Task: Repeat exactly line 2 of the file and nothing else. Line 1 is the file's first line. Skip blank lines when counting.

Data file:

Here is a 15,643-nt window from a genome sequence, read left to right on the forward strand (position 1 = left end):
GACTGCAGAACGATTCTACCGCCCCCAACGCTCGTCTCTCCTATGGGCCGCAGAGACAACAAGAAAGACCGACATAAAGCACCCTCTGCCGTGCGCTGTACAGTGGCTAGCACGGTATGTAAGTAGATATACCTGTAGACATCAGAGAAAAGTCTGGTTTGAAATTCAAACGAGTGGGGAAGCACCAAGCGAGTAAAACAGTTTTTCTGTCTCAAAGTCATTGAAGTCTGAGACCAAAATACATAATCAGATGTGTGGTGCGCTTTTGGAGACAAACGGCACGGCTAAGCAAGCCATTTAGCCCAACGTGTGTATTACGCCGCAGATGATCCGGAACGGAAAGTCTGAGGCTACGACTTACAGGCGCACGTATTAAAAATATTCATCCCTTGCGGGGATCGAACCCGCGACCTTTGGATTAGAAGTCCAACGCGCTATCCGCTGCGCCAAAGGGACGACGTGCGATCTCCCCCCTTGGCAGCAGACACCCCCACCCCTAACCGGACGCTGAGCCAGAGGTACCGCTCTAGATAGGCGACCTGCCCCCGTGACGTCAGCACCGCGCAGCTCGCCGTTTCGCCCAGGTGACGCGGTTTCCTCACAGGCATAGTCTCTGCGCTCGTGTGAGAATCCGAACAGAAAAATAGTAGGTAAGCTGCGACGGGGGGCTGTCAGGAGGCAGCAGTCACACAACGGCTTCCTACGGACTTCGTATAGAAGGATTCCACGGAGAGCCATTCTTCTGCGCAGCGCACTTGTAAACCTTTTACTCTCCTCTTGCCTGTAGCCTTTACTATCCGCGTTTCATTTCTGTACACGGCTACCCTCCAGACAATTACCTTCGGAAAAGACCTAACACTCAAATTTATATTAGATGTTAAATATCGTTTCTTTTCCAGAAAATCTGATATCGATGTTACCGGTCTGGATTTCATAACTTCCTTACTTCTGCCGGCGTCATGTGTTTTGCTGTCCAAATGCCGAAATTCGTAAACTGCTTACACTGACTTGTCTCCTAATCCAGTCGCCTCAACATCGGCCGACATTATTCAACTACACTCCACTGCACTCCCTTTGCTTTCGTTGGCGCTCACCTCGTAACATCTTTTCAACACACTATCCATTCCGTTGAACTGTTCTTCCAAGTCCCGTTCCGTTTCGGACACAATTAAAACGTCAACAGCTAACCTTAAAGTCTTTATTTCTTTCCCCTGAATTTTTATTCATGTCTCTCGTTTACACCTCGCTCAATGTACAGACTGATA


GACTGCAGAACGATTCTACCGCCCCCAACGCTCGTCTCTCCTATGGGCCGCAGAGACAACAAGAAAGACCGACATAAAGCACCCTCTGCCGTGCGCTGTACAGTGGCTAGCACGGTATGTAAGTAGATATACCTGTAGACATCAGAGAAAAGTCTGGTTTGAAATTCAAACGAGTGGGGAAGCACCAAGCGAGTAAAACAGTTTTTCTGTCTCAAAGTCATTGAAGTCTGAGACCAAAATACATAATCAGATGTGTGGTGCGCTTTTGGAGACAAACGGCACGGCTAAGCAAGCCATTTAGCCCAACGTGTGTATTACGCCGCAGATGATCCGGAACGGAAAGTCTGAGGCTACGACTTACAGGCGCACGTATTAAAAATATTCATCCCTTGCGGGGATCGAACCCGCGACCTTTGGATTAGAAGTCCAACGCGCTATCCGCTGCGCCAAAGGGACGACGTGCGATCTCCCCCCTTGGCAGCAGACACCCCCACCCCTAACCGGACGCTGAGCCAGAGGTACCGCTCTAGATAGGCGACCTGCCCCCGTGACGTCAGCACCGCGCAGCTCGCCGTTTCGCCCAGGTGACGCGGTTTCCTCACAGGCATAGTCTCTGCGCTCGTGTGAGAATCCGAACAGAAAAATAGTAGGTAAGCTGCGACGGGGGGCTGTCAGGAGGCAGCAGTCACACAACGGCTTCCTACGGACTTCGTATAGAAGGATTCCACGGAGAGCCATTCTTCTGCGCAGCGCACTTGTAAACCTTTTACTCTCCTCTTGCCTGTAGCCTTTACTATCCGCGTTTCATTTCTGTACACGGCTACCCTCCAGACAATTACCTTCGGAAAAGACCTAACACTCAAATTTATATTAGATGTTAAATATCGTTTCTTTTCCAGAAAATCTGATATCGATGTTACCGGTCTGGATTTCATAACTTCCTTACTTCTGCCGGCGTCATGTGTTTTGCTGTCCAAATGCCGAAATTCGTAAACTGCTTACACTGACTTGTCTCCTAATCCAGTCGCCTCAACATCGGCCGACATTATTCAACTACACTCCACTGCACTCCCTTTGCTTTCGTTGGCGCTCACCTCGTAACATCTTTTCAACACACTATCCATTCCGTTGAACTGTTCTTCCAAGTCCCGTTCCGTTTCGGACACAATTAAAACGTCAACAGCTAACCTTAAAGTCTTTATTTCTTTCCCCTGAATTTTTATTCATGTCTCTCGTTTACACCTCGCTCAATGTACAGACTGATA